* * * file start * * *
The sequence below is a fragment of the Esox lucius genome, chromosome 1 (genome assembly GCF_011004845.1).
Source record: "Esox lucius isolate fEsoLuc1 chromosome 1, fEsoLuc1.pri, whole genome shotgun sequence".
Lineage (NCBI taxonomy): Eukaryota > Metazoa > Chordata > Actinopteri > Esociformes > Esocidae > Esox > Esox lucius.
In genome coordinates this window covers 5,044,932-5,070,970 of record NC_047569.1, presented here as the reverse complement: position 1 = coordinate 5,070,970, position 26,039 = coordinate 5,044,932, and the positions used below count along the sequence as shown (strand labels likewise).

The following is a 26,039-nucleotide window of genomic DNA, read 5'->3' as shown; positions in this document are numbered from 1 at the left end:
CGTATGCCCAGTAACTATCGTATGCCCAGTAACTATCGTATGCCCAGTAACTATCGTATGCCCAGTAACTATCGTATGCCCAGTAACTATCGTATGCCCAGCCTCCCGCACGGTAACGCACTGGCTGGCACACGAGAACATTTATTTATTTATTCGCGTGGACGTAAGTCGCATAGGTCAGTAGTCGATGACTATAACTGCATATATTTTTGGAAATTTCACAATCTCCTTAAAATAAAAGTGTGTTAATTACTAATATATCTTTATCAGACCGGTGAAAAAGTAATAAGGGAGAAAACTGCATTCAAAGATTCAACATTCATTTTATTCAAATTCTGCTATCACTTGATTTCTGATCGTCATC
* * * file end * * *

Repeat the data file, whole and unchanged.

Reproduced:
The sequence below is a fragment of the Esox lucius genome, chromosome 1 (genome assembly GCF_011004845.1).
Source record: "Esox lucius isolate fEsoLuc1 chromosome 1, fEsoLuc1.pri, whole genome shotgun sequence".
Lineage (NCBI taxonomy): Eukaryota > Metazoa > Chordata > Actinopteri > Esociformes > Esocidae > Esox > Esox lucius.
In genome coordinates this window covers 5,044,932-5,070,970 of record NC_047569.1, presented here as the reverse complement: position 1 = coordinate 5,070,970, position 26,039 = coordinate 5,044,932, and the positions used below count along the sequence as shown (strand labels likewise).

The following is a 26,039-nucleotide window of genomic DNA, read 5'->3' as shown; positions in this document are numbered from 1 at the left end:
CGTATGCCCAGTAACTATCGTATGCCCAGTAACTATCGTATGCCCAGTAACTATCGTATGCCCAGTAACTATCGTATGCCCAGTAACTATCGTATGCCCAGCCTCCCGCACGGTAACGCACTGGCTGGCACACGAGAACATTTATTTATTTATTCGCGTGGACGTAAGTCGCATAGGTCAGTAGTCGATGACTATAACTGCATATATTTTTGGAAATTTCACAATCTCCTTAAAATAAAAGTGTGTTAATTACTAATATATCTTTATCAGACCGGTGAAAAAGTAATAAGGGAGAAAACTGCATTCAAAGATTCAACATTCATTTTATTCAAATTCTGCTATCACTTGATTTCTGATCGTCATC